Medium specificity again.
It’s something that can be hard to get away from for some artists. Trueness to materials can exert a very strong aesthetic pull, and ceramics is one field in which medium specificity has had a truly overwhelming grip on things. Perhaps too overwhelming a grip.
I’m not saying that disparagingly, or as a way of dismissing such an approach (though I do think the notion that medium specificity is virtually sacrosanct isn’t useful). Indeed, it has, of course, led to remarkable work, and the enquiry into clay’s limitations is hardly near any sort of end as ceramists continue to push boundaries.
Well, there are boundaries, and then there are boundaries. Step beyond the insistence (or need, or tradition, or whatever you might want to call it) of medium specificity and other things can happen.
Enter Paula Murray (www.paulamurray.ca). She’s a Canadian sculptor working in the realm of ceramics who has a background in the sciences. She studied ceramics at the renowned Sheridan College in Toronto, and did a number of residencies at the equally renowned Banff Centre in the Canadian Rocky Mountains.
This is an artist who knows her way around clay, and who has chosen to push its boundaries in an unconventional way. By that I mean she’s no purist – there is no absolution in her work that locks it within the constraints of her chosen medium. Instead, she’s invested it with ideas and approaches and material from the outside. Call it a kind of renewal, if you will, but know that Paula Murray is no traditionalist.
What’s she’s done is combined the strengths of clay with a non-natural material: Murray mixes porcelain and fiberglass. Heresy, no doubt, to some. But think about it. Porcelain gave ceramists the ability to make artefacts – usually vessels – that were stronger and thinner than earthenware and stoneware. Porcelain lent the natural unwieldiness of clay and elegance and lightness it had hitherto been denied. So, how about mixing in an industrial product like fiberglass and see where it goes?
Why not? Heretics take things in interesting directions, and that is exactly what Murray has done with her work. By literally mixing things up, introducing a kind of contamination into the purity of clay, she’s taken the medium in sculptural directions it otherwise would – and could – never have gone.
See, the last big revolution in ceramics would have been porcelain, and really, there’s nothing new about it. But it revolutionized the field, allowing the making of artifacts that were stronger, lighter, thinner than its country cousins earthenware and stoneware. Murray, then, is continuing on in that vein to create sculptural objects otherwise unattainable via the current norms and conventions of clay.
Here’s something of an analogy to work with: think of cinnamon sticks, those thin shells of cinnamon bark curled around one another. Fragile things.
Murray’s wall-mounted work Hollow Reeds (2012) aesthetically articulate an iteration of this sculptural shape, thin porcelain forms – reeds – twisted around themselves (unlike the cinnamon analogy, which rather falls apart at this point), impossibly thin by ceramic standards, and yet…here they be, rising and falling in their showing, gathered together as a meaningful whole upon a gallery wall.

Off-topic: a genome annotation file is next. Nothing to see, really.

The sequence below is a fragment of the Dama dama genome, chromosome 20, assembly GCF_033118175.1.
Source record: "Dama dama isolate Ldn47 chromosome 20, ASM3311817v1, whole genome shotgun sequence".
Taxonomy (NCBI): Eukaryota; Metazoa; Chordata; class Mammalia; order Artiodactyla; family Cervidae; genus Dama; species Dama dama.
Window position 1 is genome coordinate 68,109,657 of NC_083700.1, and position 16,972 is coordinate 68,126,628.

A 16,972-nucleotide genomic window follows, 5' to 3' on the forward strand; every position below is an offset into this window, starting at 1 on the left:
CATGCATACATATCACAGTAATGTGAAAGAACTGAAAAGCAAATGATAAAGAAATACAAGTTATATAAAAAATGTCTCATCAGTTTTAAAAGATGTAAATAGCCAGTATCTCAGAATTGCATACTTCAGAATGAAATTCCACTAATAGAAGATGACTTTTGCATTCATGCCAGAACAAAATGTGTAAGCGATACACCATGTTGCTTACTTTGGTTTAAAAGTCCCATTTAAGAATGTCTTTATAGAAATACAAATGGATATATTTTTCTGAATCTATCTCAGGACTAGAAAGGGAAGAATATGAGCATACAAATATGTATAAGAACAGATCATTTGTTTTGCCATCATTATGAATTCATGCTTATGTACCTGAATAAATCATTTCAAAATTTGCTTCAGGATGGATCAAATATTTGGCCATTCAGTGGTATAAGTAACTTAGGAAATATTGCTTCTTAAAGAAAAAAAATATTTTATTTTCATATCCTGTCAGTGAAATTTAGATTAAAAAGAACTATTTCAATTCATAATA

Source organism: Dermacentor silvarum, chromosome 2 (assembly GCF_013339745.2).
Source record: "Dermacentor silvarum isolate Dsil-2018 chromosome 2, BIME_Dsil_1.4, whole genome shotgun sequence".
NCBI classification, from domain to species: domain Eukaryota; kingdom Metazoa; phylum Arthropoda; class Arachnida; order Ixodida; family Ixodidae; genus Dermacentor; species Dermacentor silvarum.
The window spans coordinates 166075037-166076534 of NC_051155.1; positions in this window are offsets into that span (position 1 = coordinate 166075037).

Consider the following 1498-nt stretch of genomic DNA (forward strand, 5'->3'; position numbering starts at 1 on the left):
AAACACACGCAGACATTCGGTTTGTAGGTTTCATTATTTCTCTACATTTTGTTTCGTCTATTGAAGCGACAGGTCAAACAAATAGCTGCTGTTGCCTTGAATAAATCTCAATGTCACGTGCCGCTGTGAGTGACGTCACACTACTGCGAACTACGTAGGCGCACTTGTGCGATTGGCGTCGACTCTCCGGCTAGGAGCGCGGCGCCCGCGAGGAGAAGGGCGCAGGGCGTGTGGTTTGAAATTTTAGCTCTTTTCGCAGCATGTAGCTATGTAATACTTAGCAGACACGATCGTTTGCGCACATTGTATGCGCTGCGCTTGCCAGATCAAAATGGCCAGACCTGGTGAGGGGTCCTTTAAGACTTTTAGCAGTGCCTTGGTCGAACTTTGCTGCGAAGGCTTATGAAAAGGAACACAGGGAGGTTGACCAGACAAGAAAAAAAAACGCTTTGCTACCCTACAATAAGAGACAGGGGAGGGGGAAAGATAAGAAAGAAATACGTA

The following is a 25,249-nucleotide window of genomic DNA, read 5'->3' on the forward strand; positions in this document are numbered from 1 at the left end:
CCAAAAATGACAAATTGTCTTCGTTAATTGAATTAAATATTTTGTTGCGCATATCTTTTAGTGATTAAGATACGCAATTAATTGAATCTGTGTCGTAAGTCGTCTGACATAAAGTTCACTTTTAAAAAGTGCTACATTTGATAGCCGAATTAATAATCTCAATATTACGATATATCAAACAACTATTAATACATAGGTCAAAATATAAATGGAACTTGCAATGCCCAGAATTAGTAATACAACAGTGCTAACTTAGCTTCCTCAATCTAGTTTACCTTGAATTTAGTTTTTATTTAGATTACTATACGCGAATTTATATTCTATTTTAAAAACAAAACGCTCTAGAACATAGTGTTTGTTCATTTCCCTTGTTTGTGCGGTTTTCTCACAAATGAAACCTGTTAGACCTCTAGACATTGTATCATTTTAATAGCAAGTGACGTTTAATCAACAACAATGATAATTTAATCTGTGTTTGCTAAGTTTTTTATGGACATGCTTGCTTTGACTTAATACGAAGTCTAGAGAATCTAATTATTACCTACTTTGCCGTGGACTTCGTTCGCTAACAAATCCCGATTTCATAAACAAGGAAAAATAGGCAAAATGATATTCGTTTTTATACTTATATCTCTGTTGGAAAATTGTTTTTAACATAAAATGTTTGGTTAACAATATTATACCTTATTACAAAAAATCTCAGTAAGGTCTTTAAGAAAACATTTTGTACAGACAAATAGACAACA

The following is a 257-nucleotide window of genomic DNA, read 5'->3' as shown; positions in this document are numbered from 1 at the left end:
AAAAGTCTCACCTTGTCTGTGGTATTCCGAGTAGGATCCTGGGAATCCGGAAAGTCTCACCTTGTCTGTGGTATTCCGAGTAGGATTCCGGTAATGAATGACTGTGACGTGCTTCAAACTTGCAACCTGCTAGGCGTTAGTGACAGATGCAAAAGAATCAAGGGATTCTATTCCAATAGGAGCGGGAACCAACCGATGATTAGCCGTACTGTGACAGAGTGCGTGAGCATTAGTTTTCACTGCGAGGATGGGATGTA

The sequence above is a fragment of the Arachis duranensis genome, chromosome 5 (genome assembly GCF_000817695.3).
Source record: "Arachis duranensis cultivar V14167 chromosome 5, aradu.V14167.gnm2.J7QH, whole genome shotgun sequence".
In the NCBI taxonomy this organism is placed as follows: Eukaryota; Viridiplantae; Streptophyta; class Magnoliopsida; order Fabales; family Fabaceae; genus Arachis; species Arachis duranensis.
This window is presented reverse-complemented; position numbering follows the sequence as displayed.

Sanctuary 14 (also 2012) perhaps better represents my cinnamon analogy. It comprises a series of vertical porcelain tubes – small diameter, and each of which is segmented – arranged on a narrow shelf. They’re not precisely straight, not imitative of the manufactured but rather of the natural world. Like the trunks of trees (can’t seem to let go of that cinnamon analogy, can I?), slightly bent, imperfect…meaningful and lovely, and way beyond what unadulterated clay can do.
And the thing is, natural forms predominate in Murray’s work. And why not? The pliancy of her heretical porcelain allows her to push towards the organic in interesting and beautiful ways. Like in her Abandoned Shell series (2008), and particularly #2 of the series. Horizontally exhibited, it’s like a peeling of a thing, curled up and split from, oh I don’t know, being dried out maybe, an oblong form, a distended oval tapered towards each end. Something creaturely might once have lived here. Its surface has the classical crackle of some ceramic glazes, but here it goes beyond the superficial and is part and parcel of a decaying form. The crackle permeates through the porcelain. It’s fracture we are confronted with, the achingly elegant beauty of decay and entropy. Something creaturely may have indeed lived here once, and shed this shell, this carapace, as it grew. But didn’t. Murray made this, capturing and expressing a narrative in its delicate shape.
And she made All That Remains (2005). More overtly a shell-like thing (it has a resemblance to the fascinating geometry of the shell of the Nautilus), it’s the porcelain remnants of a coiled form that’s been broken asunder, left behind. More decay, more aesthetic residue of entropy, but thereby evidence of a creation of something akin to a container that is a home.
And that’s where Paula Murray’s sculpture is important. To work with clay is to inevitably be faced with the imperatives and aesthetics of the container, the vessel. Well, Murray’s work is that of the vessel, but certainly not the caricaturish utile thing we tend to assume and expect. Murray tells us of the aftermath of the vessel, of the container that no longer contains and which has thereby transcended the narrow limitations of form and function and become the teller of narrative tales.
By Gil McElroy